CCP retreats from VR, cutting 100 jobs and closing two studios

Icelandic giant’s big virtual reality experiment is over

Icelandic games giant CCP has called time on its big virtual reality adventure.

CCP was one of the earliest and largest supporters of VR, but has now announced its intentions to quit the sector. The move comes at the cost of 100 jobs and two studios. Its Atalanta office is being closed and its UK base in Newcastle is to be sold. Its Shanghai studio will also be subject to “reductions and refocusing”.

This will leave CCP operating mainly out of its Reykjavik HQ and London office. MMO hit EVE Online is not affected by the changes, while work on the previously announced PC shooter Project Nova and mobile game Project Aurora continues.

“We have made tough, but important, changes to CCP in response to how we see the gaming market evolving in the coming years,” CCP CEO Hilmar Veigar Pétursson said. “We have been front and center in the second wave of VR and our belief in the long-term transformative power of the technology remains strong.

“Despite the success of the VR games we have released we will be shifting our focus to our PC and mobile initiatives, and will be centralizing those initiatives, along with the support of our existing VR games, to our offices in Reykjavík and London. We will continue to support our VR games but will not be making material VR investments until we see market conditions that justify further investments beyond what we have already made.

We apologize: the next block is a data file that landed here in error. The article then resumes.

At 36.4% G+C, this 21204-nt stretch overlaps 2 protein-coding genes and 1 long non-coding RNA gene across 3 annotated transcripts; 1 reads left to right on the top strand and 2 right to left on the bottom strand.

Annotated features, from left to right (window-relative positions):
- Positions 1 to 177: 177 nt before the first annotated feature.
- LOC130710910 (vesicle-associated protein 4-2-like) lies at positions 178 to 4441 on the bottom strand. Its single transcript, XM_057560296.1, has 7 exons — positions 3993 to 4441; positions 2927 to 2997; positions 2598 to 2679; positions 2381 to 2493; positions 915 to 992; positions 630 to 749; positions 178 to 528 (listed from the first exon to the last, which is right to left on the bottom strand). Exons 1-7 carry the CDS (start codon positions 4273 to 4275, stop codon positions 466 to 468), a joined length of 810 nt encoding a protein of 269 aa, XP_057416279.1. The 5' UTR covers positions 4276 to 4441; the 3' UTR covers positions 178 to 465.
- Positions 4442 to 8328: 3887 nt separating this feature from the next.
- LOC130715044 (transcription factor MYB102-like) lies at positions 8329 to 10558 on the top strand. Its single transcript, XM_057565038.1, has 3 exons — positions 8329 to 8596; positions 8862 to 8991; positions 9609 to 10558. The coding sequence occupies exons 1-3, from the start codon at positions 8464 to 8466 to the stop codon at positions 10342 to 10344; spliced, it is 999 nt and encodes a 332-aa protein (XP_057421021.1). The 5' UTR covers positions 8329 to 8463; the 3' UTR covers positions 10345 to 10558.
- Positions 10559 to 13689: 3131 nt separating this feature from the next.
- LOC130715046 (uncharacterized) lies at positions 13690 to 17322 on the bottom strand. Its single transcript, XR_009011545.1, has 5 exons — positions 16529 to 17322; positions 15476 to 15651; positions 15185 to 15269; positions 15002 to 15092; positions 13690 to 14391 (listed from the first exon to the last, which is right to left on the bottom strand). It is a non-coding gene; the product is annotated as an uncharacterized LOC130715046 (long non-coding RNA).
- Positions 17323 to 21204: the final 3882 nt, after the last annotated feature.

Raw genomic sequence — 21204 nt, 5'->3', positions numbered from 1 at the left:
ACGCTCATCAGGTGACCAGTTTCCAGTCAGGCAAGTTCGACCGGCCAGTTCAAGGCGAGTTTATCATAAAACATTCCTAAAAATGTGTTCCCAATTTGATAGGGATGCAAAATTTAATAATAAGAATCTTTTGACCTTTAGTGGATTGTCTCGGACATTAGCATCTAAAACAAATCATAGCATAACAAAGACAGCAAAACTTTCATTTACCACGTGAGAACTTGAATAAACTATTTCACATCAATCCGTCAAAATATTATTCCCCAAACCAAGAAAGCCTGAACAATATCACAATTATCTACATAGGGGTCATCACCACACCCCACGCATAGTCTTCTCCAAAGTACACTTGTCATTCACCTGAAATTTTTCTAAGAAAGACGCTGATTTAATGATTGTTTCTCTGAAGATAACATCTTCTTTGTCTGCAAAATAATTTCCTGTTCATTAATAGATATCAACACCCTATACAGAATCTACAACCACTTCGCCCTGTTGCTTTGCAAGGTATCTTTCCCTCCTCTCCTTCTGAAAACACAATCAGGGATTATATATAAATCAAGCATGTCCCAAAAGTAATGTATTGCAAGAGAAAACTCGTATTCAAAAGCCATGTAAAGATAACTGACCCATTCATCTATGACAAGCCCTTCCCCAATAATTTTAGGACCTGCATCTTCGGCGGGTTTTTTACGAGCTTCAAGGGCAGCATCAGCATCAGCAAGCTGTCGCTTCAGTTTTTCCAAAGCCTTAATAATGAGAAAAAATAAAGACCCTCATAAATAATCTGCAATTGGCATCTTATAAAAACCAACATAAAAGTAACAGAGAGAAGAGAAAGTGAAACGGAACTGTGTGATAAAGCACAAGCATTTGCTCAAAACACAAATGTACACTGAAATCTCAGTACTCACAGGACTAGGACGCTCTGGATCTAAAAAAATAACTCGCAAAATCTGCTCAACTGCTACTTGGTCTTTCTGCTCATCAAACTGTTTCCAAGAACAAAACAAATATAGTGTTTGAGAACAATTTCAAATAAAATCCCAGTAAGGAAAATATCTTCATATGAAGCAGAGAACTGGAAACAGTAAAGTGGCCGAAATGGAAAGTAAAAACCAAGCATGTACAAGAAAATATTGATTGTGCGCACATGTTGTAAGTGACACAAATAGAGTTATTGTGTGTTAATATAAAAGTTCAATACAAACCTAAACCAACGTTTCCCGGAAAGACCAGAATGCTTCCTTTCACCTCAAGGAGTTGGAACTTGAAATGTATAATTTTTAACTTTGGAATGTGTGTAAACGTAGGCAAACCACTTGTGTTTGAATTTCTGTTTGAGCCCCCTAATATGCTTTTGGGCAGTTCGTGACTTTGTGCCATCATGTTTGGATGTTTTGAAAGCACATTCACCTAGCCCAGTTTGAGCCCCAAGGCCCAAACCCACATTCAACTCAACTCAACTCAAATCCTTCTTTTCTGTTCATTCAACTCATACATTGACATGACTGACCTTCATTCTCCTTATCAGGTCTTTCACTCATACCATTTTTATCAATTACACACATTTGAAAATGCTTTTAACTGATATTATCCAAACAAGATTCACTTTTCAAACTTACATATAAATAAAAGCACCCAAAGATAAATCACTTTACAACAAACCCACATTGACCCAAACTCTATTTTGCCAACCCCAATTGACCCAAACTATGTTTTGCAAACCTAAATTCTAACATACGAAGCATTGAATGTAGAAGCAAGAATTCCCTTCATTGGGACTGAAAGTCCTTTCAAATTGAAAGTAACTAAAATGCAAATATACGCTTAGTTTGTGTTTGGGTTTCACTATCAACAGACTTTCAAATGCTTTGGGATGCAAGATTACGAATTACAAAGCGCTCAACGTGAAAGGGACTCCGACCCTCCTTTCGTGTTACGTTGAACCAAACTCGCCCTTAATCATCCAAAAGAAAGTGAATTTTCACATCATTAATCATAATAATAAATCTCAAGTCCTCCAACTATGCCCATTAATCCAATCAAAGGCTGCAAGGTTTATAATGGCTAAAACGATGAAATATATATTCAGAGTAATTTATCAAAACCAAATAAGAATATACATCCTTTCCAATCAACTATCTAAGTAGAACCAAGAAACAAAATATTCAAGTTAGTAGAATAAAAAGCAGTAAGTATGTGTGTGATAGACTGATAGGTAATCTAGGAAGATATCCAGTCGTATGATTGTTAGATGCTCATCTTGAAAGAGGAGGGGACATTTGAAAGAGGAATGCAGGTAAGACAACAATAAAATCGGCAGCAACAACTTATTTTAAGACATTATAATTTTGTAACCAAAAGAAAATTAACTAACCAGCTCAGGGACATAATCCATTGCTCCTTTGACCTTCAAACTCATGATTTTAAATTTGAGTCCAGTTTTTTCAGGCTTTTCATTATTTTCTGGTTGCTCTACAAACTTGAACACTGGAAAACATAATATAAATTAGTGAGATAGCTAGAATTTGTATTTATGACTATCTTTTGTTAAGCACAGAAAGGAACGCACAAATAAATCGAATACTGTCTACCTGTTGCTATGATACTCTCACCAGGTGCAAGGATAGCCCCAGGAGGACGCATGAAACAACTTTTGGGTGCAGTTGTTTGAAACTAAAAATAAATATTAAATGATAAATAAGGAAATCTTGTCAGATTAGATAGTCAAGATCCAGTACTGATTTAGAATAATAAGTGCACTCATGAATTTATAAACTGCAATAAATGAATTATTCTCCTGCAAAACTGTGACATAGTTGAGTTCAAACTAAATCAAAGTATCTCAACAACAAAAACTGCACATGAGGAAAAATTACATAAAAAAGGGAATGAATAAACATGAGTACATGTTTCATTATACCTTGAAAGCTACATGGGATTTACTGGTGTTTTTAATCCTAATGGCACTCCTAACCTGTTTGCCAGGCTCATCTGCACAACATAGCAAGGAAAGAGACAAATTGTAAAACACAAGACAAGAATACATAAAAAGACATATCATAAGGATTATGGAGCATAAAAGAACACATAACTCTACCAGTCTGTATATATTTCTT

“I am very proud of our VR games and, more importantly, of the people here who made them.”

What does the news say about the health of VR?

Virtual reality remains a hobbyist pursuit. This is increasingly less true, of course, with mobile VR continuing to spread and the cost of high-end equipment falling. But despite price reductions, it’s still expensive and the barriers to entry remain vast. While the PlayStation VR is moderately accessible, PC VR still requires an expensive machine and – perhaps even more crucially – a big space and time investment to set it up correctly. Mobile VR gets around these problems, but provides a far weaker experience as a result.

Note, too, that CCP’s VR games are among the most expensive on the market. EVE: Valkyrie was for a long period sold at £40 while even its mobile VR games like Gunjack were comparatively expensive.

The currently limited player base was never going to be enough to make VR development a profitable endeavour at this stage. The gamble companies like CCP made was that by getting in early, they would be best positioned for when VR really takes off.

That hasn’t happened yet. Some believe it will never happen. Plenty believe it will. Certainly, it’s difficult to sample high-end VR and not come away believing it’s an utterly transformative experience. The question, really, is whether it’s an experience that’s right for the home, or whether public VR installations – VR theme parks or arcades – are instead its more viable future.

Until we get to the stage where high-end VR is as simple as picking up a wireless headset off the desk and slipping it on, the medium is always going to struggle. The industry will get there, no doubt – but obviously not in time for CCP.